Looking back on a number of classic British Grands Prix, a familiar pattern appears. Storming victories, masterful manoeuvres, and performances that have etched themselves into the very fabrics of F1 Legend. Many of these made possible by one of Formula One’s most treasured and popular outfits. The people’s team: Williams F1.
Note the word, ‘classic’.
Nowadays, Williams are a mere shadow of their former selves. The glory days of Alain Prost, Nigel Mansell, Nelson Piquet and Alan Jones are long gone, along with the technological revolutions, sponsors pining for association, and their proud reputation as the finest team on the grid.
Heading into their 600th Grand Prix this weekend at Silverstone, Sir Frank and co have little celebrate this side of the millennium, with Valtteri Bottas’ third place grid slot last time out in Canada the peak of their 2013 campaign so far.
Just what has gone wrong?
As with the majority of sport nowadays, a finger has to be pointed at the ugly term of ‘investment’. Groans. Williams find themselves very much stood outside in the cold when it comes to outwards investment, with rivals of yesteryears such as McLaren and Ferrari receiving financial influence from, for example, Middle Eastern investors that do much to please their respective bank managers. Sadly, money equals success in modern Formula One, so with limited funds for resource and development, a sad state of affairs on-track is unavoidable.
Once upon a time of course, the world was very much Williams’ oyster; the early 90’s in particular being a time when money was friend not foe for the Oxfordshire-based team. Ahead of the rest in terms of development and resource (how times change), the team enjoyed success with drivers such as Alain Prost, Riccardo Patrese, Nigel Mansell, and even Damon Hill. Although the death of Ayrton Senna at the wheel of a Williams at Imola in 1994 overshadows the era, the 1990’s were years that Williams’ legendary car designers Adrian Newey and Patrick Head thrived in, helping to etch the team into the history books.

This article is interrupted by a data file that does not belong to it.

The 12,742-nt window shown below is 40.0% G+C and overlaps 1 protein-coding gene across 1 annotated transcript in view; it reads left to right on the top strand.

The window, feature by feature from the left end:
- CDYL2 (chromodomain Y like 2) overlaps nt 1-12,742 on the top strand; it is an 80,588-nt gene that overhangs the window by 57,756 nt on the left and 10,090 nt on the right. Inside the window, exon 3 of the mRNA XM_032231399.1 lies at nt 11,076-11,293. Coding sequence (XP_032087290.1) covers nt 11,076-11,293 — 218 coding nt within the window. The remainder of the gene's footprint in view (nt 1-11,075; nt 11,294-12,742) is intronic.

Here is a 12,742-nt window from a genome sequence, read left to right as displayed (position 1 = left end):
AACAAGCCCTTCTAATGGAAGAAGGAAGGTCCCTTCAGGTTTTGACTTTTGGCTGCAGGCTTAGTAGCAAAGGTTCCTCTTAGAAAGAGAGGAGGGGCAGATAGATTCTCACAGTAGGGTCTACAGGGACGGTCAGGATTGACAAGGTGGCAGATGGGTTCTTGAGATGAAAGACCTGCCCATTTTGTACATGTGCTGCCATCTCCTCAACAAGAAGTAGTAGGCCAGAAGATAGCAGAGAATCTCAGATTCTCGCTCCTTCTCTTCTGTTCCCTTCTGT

Despite such a huge downturn between then and now, a time including the mediocre BMW-Williams relationship in the early noughties, the presence of a truly independent team such as Williams is one to applaud and not scoff at, with flashes of brilliance even in their most recent dark-years reminding us all just who Williams are and what they stand for.
Pastor Maldonado’s victory in the 2012 Spanish grand Prix serves to be the finest reminder, all-be-it with the teams’ garage-fire shortly after the race in Barcelona being an unwelcome anchor back down to reality.
With Sir Frank Williams looking to watch his team from the sofa and not the pits in his twilight years, the role of team principal this season has been handed over to daughter, Claire. Will the heir to the throne steer the famous outfit away from the metaphoric pits of Formula One?
We can only hope so. Williams to F1 is what Silverstone is to F1. Heritage. History. Memories. An icon and symbol of the very heart of a sport that becomes ever lost in a brave new financial-reinging world. 600 races is a huge milestone for Williams. For the sake of the team, Sir Frank, the fans, and the sport as a whole, let’s hope it’s not the last one they reach.